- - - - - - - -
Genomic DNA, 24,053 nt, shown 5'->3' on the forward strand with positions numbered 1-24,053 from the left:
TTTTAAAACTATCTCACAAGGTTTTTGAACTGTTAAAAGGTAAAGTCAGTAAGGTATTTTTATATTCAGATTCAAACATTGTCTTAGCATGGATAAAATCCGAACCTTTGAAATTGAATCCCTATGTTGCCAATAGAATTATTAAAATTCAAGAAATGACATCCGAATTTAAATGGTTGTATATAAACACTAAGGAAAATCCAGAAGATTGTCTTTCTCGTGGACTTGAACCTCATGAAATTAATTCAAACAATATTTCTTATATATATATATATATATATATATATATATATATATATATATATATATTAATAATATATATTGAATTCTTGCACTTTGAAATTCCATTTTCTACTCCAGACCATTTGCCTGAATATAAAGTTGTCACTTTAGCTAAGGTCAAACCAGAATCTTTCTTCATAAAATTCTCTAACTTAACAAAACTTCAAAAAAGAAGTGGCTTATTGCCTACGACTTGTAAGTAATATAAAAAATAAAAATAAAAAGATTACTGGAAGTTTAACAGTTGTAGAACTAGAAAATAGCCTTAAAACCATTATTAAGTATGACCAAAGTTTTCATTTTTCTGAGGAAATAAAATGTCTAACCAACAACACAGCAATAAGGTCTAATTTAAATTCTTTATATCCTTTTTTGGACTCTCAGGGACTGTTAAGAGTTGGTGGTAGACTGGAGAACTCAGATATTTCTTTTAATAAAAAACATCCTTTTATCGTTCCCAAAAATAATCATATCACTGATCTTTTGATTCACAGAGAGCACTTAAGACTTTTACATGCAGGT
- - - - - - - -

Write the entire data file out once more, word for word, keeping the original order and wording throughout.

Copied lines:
Genomic DNA, 24,053 nt, shown 5'->3' on the forward strand with positions numbered 1-24,053 from the left:
TTTTAAAACTATCTCACAAGGTTTTTGAACTGTTAAAAGGTAAAGTCAGTAAGGTATTTTTATATTCAGATTCAAACATTGTCTTAGCATGGATAAAATCCGAACCTTTGAAATTGAATCCCTATGTTGCCAATAGAATTATTAAAATTCAAGAAATGACATCCGAATTTAAATGGTTGTATATAAACACTAAGGAAAATCCAGAAGATTGTCTTTCTCGTGGACTTGAACCTCATGAAATTAATTCAAACAATATTTCTTATATATATATATATATATATATATATATATATATATATATATATATATTAATAATATATATTGAATTCTTGCACTTTGAAATTCCATTTTCTACTCCAGACCATTTGCCTGAATATAAAGTTGTCACTTTAGCTAAGGTCAAACCAGAATCTTTCTTCATAAAATTCTCTAACTTAACAAAACTTCAAAAAAGAAGTGGCTTATTGCCTACGACTTGTAAGTAATATAAAAAATAAAAATAAAAAGATTACTGGAAGTTTAACAGTTGTAGAACTAGAAAATAGCCTTAAAACCATTATTAAGTATGACCAAAGTTTTCATTTTTCTGAGGAAATAAAATGTCTAACCAACAACACAGCAATAAGGTCTAATTTAAATTCTTTATATCCTTTTTTGGACTCTCAGGGACTGTTAAGAGTTGGTGGTAGACTGGAGAACTCAGATATTTCTTTTAATAAAAAACATCCTTTTATCGTTCCCAAAAATAATCATATCACTGATCTTTTGATTCACAGAGAGCACTTAAGACTTTTACATGCAGGT